cut off date for starting the professional courses can not be extended = it is not possible to accede to the request of the petitioner to change the time-schedule when the last date for admitting the students, which was July 15, 2013, expired long ago. If the Central Government forwards the application to the DCI at this juncture, DCI shall hardly have any time to look into the feasibility of the scheme as per the requirements contained in Regulation 21. We have to keep in mind that in the schedule annexed to the Regulations 2006, six to eight months time is given to the DCI for this purpose. We are, thus, of the view that the High Court did not commit any error in holding that in the given circumstances mandamus could not be issued to the Central Government to exercise its discretionary powers in a particular manner to modify the time-schedule. Sanctity to the time-schedule has to be attached. It is too late in the day, in so far as present academic session is concerned, to give any direction.- This Court has highlighted the importance of cut off date for starting the professional courses, particularly medical courses, and repeatedly impressed upon that such deadline should be tinkered with. (See: Priya Gupta vs. State of Chhattisgarh (2012) 7 SCC 433 and Maa Vaishno Devi Mahila Mahavidyalaya vs. State of U.P. (2013) 2 SCC 617. 10. We, thus, do not find any error in the impugned judgment of the High Court. This petition is bereft of any merit and is accordingly dismissed.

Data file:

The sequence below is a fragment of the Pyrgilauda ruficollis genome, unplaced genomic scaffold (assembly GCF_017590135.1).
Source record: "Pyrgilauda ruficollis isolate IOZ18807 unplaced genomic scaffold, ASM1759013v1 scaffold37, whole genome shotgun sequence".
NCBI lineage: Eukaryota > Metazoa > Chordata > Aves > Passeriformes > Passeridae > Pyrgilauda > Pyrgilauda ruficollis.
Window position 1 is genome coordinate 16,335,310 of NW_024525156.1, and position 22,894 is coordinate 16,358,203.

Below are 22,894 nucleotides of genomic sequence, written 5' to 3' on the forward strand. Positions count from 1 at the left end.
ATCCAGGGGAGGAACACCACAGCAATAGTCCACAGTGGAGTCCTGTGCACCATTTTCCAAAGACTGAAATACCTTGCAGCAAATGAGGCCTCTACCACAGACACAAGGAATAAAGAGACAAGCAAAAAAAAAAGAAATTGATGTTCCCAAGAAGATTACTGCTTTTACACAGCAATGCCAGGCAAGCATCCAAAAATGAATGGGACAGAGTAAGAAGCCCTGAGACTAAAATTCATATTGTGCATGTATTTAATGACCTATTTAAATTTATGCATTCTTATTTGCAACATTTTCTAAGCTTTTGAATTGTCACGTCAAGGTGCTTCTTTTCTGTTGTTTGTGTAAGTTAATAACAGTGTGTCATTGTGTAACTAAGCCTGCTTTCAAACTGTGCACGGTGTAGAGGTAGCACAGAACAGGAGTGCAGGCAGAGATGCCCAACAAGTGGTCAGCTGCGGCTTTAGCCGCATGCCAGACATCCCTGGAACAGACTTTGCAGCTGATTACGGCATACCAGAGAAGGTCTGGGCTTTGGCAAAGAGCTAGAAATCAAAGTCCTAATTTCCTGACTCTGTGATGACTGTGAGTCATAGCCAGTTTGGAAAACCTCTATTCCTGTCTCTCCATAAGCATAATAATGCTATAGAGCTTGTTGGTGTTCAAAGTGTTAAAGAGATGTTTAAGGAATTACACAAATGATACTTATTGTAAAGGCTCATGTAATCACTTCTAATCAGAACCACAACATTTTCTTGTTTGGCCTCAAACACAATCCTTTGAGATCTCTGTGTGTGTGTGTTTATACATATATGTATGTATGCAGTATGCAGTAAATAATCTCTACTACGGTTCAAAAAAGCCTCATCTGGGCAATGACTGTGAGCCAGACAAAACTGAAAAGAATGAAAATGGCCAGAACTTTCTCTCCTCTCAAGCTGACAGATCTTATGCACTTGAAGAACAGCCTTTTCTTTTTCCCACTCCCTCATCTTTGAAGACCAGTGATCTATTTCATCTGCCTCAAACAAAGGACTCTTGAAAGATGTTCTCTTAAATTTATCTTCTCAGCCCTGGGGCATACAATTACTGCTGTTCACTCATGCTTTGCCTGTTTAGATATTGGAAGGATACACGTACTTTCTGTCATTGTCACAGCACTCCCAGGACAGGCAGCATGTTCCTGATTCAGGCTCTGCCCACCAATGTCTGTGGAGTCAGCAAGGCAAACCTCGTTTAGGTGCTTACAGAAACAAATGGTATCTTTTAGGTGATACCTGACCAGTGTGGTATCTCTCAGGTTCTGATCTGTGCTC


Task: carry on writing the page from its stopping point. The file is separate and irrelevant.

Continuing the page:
published in http://judis.nic.in/supremecourt/imgst.aspx?filename=40787   [REPORTABLE]     IN THE SUPREME COURT OF INDIA   CIVIL APPELLATE JURISDICTION   SPECIAL LEAVE PETITION (Civil) No. 22910 OF 2013   Educare Charitable Trust ……Petitioner   Vs.   Union of India & Anr. ….Respondents       J U D G M E N T       A.K.SIKRI,J.   … Continue reading